wed 30/09/2020

A Faithful Man review - an atypical romance | reviews, news & interviews

A Faithful Man review - an atypical romance

A Faithful Man review - an atypical romance

French romantic comedy that both follows and breaks the rules

Pondering love: Louis Garrel and Lily Rose Depp in A Faithful Man

There were some early warning signs that A Faithful Man might be another box-ticking French romcom. The poster of two women kissing one man, his bemused look in the middle. The lethargic narration referencing childhood and the mysteries of the female mind. Here we go again.

There were some early warning signs that A Faithful Man might be another box-ticking French romcom. The poster of two women kissing one man, his bemused look in the middle. The lethargic narration referencing childhood and the mysteries of the female mind. Here we go again. But director, writer and star Louis Garrel  (pictured above left) subverts expectations just enough to make this French fancy stand out from the pack.

Abel (Garrel) is caught off guard by his girlfriend Marianne (Laetitia Casta, pictured below right) when she announces she’s pregnant. For you see, it’s not his. It’s his friend Paul’s. And they’re getting married. In ten days. And Abel’s invited, if he wants. With a few words and doe eyes, Abel leaves and nine years pass. Then, when Paul dies suddenly in his sleep, Abel’s back in the game.

A Faithful Man isn't a romantic comedy in the traditional sense; it's surreal and questions the concept of romance. Marianne truly loves Abel, but also falls in love with other men. Abel loves Marianne, but more through habit than desire. And then there’s Eve (Lily-Rose Depp), Paul’s sister, who has fantasized over Abel for a decade, in love with the idea of him more than the man himself. Is anyone right? Is romance real at all?Louis Garrel and Laetitia Casta in A Faithful ManWhat the film does best is play with genre conventions. Flashbacks will be misremembered, one viewpoint will expose another’s as incomplete. There's also the mystery of Marianne's son, who continually warns Abel that she poisoned Paul. Is he a fantasist, or is his mother a murderer? And does that excite Abel more if she is?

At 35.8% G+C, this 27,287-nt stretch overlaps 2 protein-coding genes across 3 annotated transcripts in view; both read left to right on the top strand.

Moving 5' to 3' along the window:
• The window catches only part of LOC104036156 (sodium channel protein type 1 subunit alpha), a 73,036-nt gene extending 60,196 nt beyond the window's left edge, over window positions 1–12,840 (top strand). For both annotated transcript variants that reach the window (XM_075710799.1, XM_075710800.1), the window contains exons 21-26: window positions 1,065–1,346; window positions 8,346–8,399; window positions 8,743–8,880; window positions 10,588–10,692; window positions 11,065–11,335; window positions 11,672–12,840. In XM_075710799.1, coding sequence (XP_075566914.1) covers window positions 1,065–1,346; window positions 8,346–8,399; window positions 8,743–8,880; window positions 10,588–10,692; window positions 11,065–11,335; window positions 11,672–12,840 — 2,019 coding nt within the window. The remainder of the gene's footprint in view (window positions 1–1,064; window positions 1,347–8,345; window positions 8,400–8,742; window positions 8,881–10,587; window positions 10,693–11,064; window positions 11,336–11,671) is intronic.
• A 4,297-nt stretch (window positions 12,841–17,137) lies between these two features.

The real issue is Garrel wants to have his cake and eat it, abiding by the very genre principles he undermines. Quirky twists in the tale never have a lasting effect, as each story beat lands towards a typical feel-good ending. There’s also an issue with how the women are written, either a hopeless romantic or a manipulative mystery. The occasional narration from Marianne and Eve goes someway to expand their personalities, but it never solves the issue.

Still, at a spritely 75 minutes, the film bounces along at an enjoyable pace. It has a genuinely wicked sense of humour and charming performances from the whole cast. Not the wholesale subversion it could’ve been, but a smarter take on your standard fare.

Add comment

newsletter

Get a weekly digest of our critical highlights in your inbox each Thursday!

Simply enter your email address in the box below

View previous newsletters